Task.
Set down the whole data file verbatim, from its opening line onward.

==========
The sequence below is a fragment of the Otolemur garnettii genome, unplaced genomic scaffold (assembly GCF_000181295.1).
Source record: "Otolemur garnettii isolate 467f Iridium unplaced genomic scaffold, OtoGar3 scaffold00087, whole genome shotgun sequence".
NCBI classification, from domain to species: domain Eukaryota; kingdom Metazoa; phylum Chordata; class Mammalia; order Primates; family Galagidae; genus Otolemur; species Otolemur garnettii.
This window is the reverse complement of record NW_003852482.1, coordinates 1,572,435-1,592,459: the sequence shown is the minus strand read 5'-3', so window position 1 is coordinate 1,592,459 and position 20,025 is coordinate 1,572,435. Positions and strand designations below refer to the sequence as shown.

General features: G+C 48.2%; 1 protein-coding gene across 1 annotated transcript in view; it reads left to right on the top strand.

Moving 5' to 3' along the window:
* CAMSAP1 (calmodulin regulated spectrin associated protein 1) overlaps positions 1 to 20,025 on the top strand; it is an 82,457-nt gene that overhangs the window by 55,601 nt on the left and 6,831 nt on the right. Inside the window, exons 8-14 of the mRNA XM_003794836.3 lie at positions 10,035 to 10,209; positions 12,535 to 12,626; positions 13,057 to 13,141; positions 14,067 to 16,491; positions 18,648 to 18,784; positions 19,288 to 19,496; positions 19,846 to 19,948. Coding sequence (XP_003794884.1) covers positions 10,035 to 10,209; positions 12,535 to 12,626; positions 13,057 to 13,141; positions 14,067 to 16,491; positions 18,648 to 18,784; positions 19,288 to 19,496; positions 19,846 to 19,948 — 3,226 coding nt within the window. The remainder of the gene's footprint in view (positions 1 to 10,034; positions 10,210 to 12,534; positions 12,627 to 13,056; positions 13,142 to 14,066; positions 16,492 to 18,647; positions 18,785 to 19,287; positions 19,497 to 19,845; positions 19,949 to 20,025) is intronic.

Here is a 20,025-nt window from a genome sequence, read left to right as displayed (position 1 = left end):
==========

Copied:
The sequence below is a fragment of the Otolemur garnettii genome, unplaced genomic scaffold (assembly GCF_000181295.1).
Source record: "Otolemur garnettii isolate 467f Iridium unplaced genomic scaffold, OtoGar3 scaffold00087, whole genome shotgun sequence".
NCBI classification, from domain to species: domain Eukaryota; kingdom Metazoa; phylum Chordata; class Mammalia; order Primates; family Galagidae; genus Otolemur; species Otolemur garnettii.
This window is the reverse complement of record NW_003852482.1, coordinates 1,572,435-1,592,459: the sequence shown is the minus strand read 5'-3', so window position 1 is coordinate 1,592,459 and position 20,025 is coordinate 1,572,435. Positions and strand designations below refer to the sequence as shown.

General features: G+C 48.2%; 1 protein-coding gene across 1 annotated transcript in view; it reads left to right on the top strand.

Moving 5' to 3' along the window:
* CAMSAP1 (calmodulin regulated spectrin associated protein 1) overlaps positions 1 to 20,025 on the top strand; it is an 82,457-nt gene that overhangs the window by 55,601 nt on the left and 6,831 nt on the right. Inside the window, exons 8-14 of the mRNA XM_003794836.3 lie at positions 10,035 to 10,209; positions 12,535 to 12,626; positions 13,057 to 13,141; positions 14,067 to 16,491; positions 18,648 to 18,784; positions 19,288 to 19,496; positions 19,846 to 19,948. Coding sequence (XP_003794884.1) covers positions 10,035 to 10,209; positions 12,535 to 12,626; positions 13,057 to 13,141; positions 14,067 to 16,491; positions 18,648 to 18,784; positions 19,288 to 19,496; positions 19,846 to 19,948 — 3,226 coding nt within the window. The remainder of the gene's footprint in view (positions 1 to 10,034; positions 10,210 to 12,534; positions 12,627 to 13,056; positions 13,142 to 14,066; positions 16,492 to 18,647; positions 18,785 to 19,287; positions 19,497 to 19,845; positions 19,949 to 20,025) is intronic.

Here is a 20,025-nt window from a genome sequence, read left to right as displayed (position 1 = left end):